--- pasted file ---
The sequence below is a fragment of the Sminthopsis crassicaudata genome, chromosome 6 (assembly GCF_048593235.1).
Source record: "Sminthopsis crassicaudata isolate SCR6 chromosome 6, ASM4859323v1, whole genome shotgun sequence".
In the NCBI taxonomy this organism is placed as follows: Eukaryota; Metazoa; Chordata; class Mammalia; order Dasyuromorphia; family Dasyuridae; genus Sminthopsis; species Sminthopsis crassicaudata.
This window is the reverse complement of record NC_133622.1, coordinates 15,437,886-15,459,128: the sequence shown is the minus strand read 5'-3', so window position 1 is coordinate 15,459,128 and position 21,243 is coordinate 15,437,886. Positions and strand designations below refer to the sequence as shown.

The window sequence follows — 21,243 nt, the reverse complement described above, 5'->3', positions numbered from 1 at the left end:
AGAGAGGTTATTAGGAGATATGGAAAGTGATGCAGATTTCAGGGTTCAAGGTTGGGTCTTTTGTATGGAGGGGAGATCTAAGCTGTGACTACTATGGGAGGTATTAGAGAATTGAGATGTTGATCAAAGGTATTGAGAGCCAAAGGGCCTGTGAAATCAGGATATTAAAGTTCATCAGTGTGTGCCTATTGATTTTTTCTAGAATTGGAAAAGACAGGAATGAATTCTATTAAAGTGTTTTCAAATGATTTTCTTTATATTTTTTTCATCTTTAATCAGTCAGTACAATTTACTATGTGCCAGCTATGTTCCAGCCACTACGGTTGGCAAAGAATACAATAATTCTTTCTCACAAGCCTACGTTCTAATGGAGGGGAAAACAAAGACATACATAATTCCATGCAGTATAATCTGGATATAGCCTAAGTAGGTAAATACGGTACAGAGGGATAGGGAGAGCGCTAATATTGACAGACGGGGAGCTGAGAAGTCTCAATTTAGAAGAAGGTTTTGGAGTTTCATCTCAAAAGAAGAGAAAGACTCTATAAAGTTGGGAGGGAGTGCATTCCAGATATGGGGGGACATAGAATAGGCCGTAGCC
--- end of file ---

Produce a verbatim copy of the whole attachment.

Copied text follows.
The sequence below is a fragment of the Sminthopsis crassicaudata genome, chromosome 6 (assembly GCF_048593235.1).
Source record: "Sminthopsis crassicaudata isolate SCR6 chromosome 6, ASM4859323v1, whole genome shotgun sequence".
In the NCBI taxonomy this organism is placed as follows: Eukaryota; Metazoa; Chordata; class Mammalia; order Dasyuromorphia; family Dasyuridae; genus Sminthopsis; species Sminthopsis crassicaudata.
This window is the reverse complement of record NC_133622.1, coordinates 15,437,886-15,459,128: the sequence shown is the minus strand read 5'-3', so window position 1 is coordinate 15,459,128 and position 21,243 is coordinate 15,437,886. Positions and strand designations below refer to the sequence as shown.

The window sequence follows — 21,243 nt, the reverse complement described above, 5'->3', positions numbered from 1 at the left end:
AGAGAGGTTATTAGGAGATATGGAAAGTGATGCAGATTTCAGGGTTCAAGGTTGGGTCTTTTGTATGGAGGGGAGATCTAAGCTGTGACTACTATGGGAGGTATTAGAGAATTGAGATGTTGATCAAAGGTATTGAGAGCCAAAGGGCCTGTGAAATCAGGATATTAAAGTTCATCAGTGTGTGCCTATTGATTTTTTCTAGAATTGGAAAAGACAGGAATGAATTCTATTAAAGTGTTTTCAAATGATTTTCTTTATATTTTTTTCATCTTTAATCAGTCAGTACAATTTACTATGTGCCAGCTATGTTCCAGCCACTACGGTTGGCAAAGAATACAATAATTCTTTCTCACAAGCCTACGTTCTAATGGAGGGGAAAACAAAGACATACATAATTCCATGCAGTATAATCTGGATATAGCCTAAGTAGGTAAATACGGTACAGAGGGATAGGGAGAGCGCTAATATTGACAGACGGGGAGCTGAGAAGTCTCAATTTAGAAGAAGGTTTTGGAGTTTCATCTCAAAAGAAGAGAAAGACTCTATAAAGTTGGGAGGGAGTGCATTCCAGATATGGGGGGACATAGAATAGGCCGTAGCC